The Rushmore and the Aldyn, two developments at Riverside South, finished just as the market was headed south, along with the Lucida on the Upper East Side and the mock-historical 535 West End Avenue on the Upper West Side. Yet they have attracted the likes of David Wright, Robin Williams, Tyson Chandler and Mr. Real Estate himself, Alex Rodriguez, who flipped a Rushmore penthouse for a 50 percent profit after owning it for less than a year. Like One57, the neighborhood transforming International Gem Tower is finally rising on an otherwise dowdy 47th Street. A new Hyatt is headed skyward nearby, in Times Square, harkening back to Mr. Barnett’s early days in hotels. Another luxury building on West 43rd Street is in the works, as well as one downtown—Mr. Barnett would not say where—and the Carlton House is well underway. Certainly something has been forgotten.
And, according to sources outside the developer, Mr. Barnett has tapped another Pritzker firm, Herzog & de Meuron, of 40 Bond fame, to build a 1,250-foot residential tower at Broadway and 57th Street. Yes, One57 was not enough. When it stops being the best, this project, and so many others, will be ready to carry on the legacy. When asked about the project, Mr. Barnett did not deny it, though he noted that, “Nothing had been settled, not the height, not the architect.” So be it. Perhaps now that Harry Macklowe’s 432 Park is climbing toward 1,395 feet, maybe Mr. Barnett wants to build a 1,400-foot tower.
Even when Mr. Barnett struggles, he does so spectacularly. The Rushmore may be the perfect case. Bad brokers, four lawsuits, perhaps some 40 or 50 over one project or another. He has missed his fair share, from Atlantic Yards to Hudson Yards to Brooklyn Bridge Park. A comptroller’s report from a 2007 bid for the Aqueduct casino reveals a man, who, while he may fill out his own questionnaire, was for once less exacting than usual, leaving many questions blank and giving the state a general impression of untrustworthiness—not a good thing when betting on a casino project.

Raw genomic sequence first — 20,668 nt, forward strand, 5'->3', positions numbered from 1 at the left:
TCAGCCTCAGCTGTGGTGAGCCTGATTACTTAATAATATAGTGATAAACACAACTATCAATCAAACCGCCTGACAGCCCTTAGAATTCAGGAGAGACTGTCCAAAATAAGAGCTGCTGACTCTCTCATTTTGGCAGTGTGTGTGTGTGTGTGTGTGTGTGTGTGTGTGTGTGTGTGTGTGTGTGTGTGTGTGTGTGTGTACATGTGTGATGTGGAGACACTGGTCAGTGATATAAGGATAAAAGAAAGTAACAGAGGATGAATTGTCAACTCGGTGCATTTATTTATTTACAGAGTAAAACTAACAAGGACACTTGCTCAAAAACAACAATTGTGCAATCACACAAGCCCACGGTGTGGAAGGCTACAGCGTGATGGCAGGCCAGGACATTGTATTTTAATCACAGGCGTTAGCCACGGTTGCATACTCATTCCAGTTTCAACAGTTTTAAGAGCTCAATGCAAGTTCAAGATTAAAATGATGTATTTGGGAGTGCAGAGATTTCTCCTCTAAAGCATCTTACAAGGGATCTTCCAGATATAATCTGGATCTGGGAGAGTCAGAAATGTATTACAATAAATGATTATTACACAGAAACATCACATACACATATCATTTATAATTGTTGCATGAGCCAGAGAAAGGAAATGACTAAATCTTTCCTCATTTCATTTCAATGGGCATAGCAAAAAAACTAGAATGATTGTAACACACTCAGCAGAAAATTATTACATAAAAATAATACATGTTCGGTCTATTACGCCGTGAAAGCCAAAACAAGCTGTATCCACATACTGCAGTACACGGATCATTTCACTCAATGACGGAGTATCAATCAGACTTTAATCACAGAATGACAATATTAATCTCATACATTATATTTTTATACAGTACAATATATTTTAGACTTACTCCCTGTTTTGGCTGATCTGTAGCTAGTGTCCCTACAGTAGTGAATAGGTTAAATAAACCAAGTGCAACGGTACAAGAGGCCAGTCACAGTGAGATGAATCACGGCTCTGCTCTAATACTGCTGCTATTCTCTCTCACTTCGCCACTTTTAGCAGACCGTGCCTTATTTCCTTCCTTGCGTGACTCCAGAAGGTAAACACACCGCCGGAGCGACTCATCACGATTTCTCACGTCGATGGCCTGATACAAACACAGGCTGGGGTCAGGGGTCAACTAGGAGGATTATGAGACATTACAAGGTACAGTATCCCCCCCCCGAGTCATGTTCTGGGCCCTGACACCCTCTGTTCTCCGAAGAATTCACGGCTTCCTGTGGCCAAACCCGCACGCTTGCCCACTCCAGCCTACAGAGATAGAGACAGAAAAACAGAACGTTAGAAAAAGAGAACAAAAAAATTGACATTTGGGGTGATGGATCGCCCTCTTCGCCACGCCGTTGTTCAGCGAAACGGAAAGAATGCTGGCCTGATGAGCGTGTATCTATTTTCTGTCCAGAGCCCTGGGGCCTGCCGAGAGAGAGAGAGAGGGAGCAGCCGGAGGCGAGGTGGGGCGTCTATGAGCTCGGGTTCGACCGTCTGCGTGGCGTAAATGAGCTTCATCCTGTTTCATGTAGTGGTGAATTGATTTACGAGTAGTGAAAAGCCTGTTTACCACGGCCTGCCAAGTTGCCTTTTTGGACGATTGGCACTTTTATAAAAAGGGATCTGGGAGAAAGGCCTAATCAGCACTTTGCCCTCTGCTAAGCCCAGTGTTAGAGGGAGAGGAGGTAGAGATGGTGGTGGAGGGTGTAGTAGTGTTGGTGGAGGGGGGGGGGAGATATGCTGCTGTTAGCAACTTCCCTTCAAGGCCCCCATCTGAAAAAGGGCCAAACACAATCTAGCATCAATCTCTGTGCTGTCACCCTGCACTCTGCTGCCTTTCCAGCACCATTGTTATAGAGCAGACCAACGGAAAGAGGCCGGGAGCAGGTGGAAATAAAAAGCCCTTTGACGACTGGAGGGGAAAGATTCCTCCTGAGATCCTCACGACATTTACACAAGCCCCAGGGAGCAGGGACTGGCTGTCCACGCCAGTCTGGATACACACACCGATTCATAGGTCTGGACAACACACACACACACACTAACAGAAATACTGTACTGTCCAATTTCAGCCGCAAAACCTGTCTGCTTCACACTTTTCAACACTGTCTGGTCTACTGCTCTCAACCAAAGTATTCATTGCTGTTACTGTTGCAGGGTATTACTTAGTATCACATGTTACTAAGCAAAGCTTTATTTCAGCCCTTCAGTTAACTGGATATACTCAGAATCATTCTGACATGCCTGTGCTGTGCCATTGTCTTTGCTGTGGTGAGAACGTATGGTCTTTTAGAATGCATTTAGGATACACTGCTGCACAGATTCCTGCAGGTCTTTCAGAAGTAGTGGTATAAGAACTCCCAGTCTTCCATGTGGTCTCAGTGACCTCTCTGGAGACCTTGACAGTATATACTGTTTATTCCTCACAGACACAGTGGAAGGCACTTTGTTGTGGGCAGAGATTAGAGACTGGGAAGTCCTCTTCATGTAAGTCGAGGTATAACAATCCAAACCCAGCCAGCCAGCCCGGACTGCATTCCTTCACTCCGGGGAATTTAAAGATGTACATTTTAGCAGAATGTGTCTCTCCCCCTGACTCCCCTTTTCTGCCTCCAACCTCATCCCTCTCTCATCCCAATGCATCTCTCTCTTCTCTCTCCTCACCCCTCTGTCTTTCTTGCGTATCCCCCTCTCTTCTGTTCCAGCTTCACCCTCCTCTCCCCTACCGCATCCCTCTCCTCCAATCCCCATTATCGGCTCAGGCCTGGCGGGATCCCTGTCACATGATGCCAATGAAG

And yet would there really be room for more work? Actually, there probably would be. “I don’t have time to think about the ones that got away, thank god, because we’re busy doing what we’re doing, and there’s always more to be done,” Mr. Barnett said.
Following the tour of the One57 showroom, Mr. Barnett headed outside and down three blocks to Lexington Avenue. Asked he really did not believe he was No. 1, he made it abundantly clear yet again.
“There are so many more powerful people than us, the REITs and the families,” Mr. Barnett said. “Being No. 1, everyone’s watching you, talking about you. I don’t need that, I don’t want that. My ego is still normal, I think. Let’s keep I that way.”
Maybe he meant it. Or maybe he was trying to psyche us out, get inside our heads and make us make him No. 1. Whatever Mr. Barnett was doing, it was working—he is not one of the foremost marketers, as well as builders, in the city for no reason. Before we could collect ourselves and ask what the truth was, Mr. Barnett got into a cab and was gone.